Last week North Wales Police Authority agreed to press ahead with a reduction in station assistants – and as a consequence to move a number of police stations to part-time opening. The full details are here.
I think this is a decision which the police will come to regret. Just as banks found that by withdrawing from our high streets they had lost contact with many customers and were seen as remote, the police need to be rooted in communities. While a uniformed presence in our streets is seen as a high priority by the public, being able to go to a familiar location to report an incident or to hand in stolen property is an important element in the relationship between communities and the police.
I have watched the battle between Colwyn Bay and Llandudno all of my life. Colwyn Bay used to be the prime shopping location and that is where my Taid worked in a carpet shop (Linney Cooper). The fact that they recently relocated completely to Llandudno tells you the story about who is winning that particular war.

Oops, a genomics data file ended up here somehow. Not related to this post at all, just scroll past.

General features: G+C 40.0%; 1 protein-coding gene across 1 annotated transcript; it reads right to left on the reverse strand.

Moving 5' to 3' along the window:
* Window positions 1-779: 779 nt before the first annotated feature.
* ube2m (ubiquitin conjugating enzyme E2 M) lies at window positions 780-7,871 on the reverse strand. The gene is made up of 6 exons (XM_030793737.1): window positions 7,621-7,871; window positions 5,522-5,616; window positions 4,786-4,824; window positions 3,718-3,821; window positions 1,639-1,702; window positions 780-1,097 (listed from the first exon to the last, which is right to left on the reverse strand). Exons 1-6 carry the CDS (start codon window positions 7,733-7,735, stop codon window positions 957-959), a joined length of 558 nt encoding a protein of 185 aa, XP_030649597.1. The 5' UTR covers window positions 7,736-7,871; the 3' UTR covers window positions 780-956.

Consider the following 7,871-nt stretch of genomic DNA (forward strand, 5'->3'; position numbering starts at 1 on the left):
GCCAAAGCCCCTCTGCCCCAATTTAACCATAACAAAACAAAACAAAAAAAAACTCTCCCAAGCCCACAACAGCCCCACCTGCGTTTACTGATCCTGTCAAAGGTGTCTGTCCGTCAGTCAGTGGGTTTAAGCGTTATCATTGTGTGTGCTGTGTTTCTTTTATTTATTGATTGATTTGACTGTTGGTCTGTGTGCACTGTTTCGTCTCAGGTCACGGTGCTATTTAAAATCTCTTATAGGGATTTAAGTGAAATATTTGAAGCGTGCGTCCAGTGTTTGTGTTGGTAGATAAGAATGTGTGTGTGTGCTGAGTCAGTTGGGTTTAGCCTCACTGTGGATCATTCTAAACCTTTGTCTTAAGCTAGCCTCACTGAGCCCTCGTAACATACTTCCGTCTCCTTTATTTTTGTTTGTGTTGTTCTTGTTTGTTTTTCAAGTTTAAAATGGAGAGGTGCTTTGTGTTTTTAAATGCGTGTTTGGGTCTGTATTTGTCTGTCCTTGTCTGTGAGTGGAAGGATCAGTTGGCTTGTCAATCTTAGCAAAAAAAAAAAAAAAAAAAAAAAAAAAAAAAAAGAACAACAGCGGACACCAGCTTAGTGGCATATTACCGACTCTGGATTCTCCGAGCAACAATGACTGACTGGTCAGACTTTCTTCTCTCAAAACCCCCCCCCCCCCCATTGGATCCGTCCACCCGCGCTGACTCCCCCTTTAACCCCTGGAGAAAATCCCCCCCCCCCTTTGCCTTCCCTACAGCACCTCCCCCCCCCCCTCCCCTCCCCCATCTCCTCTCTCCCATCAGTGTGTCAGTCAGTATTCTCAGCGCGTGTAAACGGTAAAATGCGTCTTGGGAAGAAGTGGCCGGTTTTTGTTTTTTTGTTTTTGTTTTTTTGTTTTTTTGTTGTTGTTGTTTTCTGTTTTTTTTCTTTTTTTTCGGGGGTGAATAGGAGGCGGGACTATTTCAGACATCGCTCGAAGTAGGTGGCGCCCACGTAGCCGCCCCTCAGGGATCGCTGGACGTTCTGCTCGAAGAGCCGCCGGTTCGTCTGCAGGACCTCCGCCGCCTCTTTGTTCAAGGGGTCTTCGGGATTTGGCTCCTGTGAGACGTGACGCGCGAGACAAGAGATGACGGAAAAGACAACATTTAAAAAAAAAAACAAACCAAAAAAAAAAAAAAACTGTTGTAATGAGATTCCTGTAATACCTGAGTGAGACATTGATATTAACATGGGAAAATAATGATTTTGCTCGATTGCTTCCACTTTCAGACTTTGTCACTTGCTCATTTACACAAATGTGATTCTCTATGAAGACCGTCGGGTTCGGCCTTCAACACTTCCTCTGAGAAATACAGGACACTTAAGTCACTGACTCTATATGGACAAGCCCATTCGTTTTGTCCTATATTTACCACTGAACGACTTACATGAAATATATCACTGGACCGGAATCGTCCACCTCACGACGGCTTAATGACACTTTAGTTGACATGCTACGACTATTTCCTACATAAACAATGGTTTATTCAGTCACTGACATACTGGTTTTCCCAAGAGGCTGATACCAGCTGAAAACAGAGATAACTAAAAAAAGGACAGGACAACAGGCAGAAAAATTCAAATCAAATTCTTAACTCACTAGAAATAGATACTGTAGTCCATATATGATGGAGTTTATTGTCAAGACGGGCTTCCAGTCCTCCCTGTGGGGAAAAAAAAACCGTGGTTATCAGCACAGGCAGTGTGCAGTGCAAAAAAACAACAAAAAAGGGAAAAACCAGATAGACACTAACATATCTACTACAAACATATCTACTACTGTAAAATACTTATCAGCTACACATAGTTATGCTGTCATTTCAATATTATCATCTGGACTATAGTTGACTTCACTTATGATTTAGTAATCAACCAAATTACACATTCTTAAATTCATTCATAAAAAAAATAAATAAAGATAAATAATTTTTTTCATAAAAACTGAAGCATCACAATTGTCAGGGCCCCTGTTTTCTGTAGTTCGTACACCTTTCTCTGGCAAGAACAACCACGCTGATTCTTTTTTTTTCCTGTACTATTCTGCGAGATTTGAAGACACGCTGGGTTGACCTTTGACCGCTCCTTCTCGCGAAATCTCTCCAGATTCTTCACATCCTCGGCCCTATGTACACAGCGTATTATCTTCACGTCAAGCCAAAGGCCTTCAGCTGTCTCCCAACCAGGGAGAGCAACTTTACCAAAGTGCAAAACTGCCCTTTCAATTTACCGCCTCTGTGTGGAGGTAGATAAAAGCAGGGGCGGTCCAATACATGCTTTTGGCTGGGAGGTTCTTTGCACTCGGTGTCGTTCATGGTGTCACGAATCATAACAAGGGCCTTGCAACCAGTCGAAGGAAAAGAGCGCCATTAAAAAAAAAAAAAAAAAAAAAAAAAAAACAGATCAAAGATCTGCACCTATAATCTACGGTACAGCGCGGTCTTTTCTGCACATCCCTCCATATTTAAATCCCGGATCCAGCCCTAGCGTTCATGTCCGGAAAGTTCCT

The police solution on this occasion (Monday and Thursdays in Colwyn Bay and Tuesday/ Wednesday/ Friday/ Saturday in Llandudno is going to please nobody. Confusing opening times just leave people assuming that the facility is probably shut when they want to use it.
Of course we cannot ignore the financial position North Wales Police has been put in as a result of the UK government cuts. With an average of just 6 calls per day to Colwyn Bay station in March I understand why change is needed. But there are other solutions which can be put in place. The station assistant could answer 101 calls while not dealing with a member of the public or the reception facility could be a joint one with the relevant council.
The case is even stronger in the more remote parts of North Wales.
If elected I will want an urgent review jointly between the police and local council to ensure that local solutions are put in place which ensure we continue to provide an opportunity for face to face contact with the public.